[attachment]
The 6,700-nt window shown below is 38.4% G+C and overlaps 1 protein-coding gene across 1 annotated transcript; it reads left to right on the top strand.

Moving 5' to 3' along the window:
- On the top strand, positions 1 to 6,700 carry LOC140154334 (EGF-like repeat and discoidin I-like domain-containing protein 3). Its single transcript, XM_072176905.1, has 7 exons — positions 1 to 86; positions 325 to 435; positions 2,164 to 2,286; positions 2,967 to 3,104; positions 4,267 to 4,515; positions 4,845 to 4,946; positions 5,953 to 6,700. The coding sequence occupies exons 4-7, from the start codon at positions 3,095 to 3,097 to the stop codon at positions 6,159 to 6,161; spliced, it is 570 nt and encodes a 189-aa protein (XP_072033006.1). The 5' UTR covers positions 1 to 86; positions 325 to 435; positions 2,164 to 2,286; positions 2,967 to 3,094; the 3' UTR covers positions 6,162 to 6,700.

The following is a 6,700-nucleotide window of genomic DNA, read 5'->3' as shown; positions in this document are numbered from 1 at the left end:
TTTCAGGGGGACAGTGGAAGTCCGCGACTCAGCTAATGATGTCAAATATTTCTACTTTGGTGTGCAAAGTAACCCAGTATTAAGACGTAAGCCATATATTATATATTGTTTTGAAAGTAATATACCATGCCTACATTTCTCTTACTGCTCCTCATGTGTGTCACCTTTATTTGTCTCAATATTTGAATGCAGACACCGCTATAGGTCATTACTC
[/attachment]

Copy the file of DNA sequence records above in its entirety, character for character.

The 6,700-nt window shown below is 38.4% G+C and overlaps 1 protein-coding gene across 1 annotated transcript; it reads left to right on the top strand.

Moving 5' to 3' along the window:
- On the top strand, positions 1 to 6,700 carry LOC140154334 (EGF-like repeat and discoidin I-like domain-containing protein 3). Its single transcript, XM_072176905.1, has 7 exons — positions 1 to 86; positions 325 to 435; positions 2,164 to 2,286; positions 2,967 to 3,104; positions 4,267 to 4,515; positions 4,845 to 4,946; positions 5,953 to 6,700. The coding sequence occupies exons 4-7, from the start codon at positions 3,095 to 3,097 to the stop codon at positions 6,159 to 6,161; spliced, it is 570 nt and encodes a 189-aa protein (XP_072033006.1). The 5' UTR covers positions 1 to 86; positions 325 to 435; positions 2,164 to 2,286; positions 2,967 to 3,094; the 3' UTR covers positions 6,162 to 6,700.

The following is a 6,700-nucleotide window of genomic DNA, read 5'->3' as shown; positions in this document are numbered from 1 at the left end:
TTTCAGGGGGACAGTGGAAGTCCGCGACTCAGCTAATGATGTCAAATATTTCTACTTTGGTGTGCAAAGTAACCCAGTATTAAGACGTAAGCCATATATTATATATTGTTTTGAAAGTAATATACCATGCCTACATTTCTCTTACTGCTCCTCATGTGTGTCACCTTTATTTGTCTCAATATTTGAATGCAGACACCGCTATAGGTCATTACTC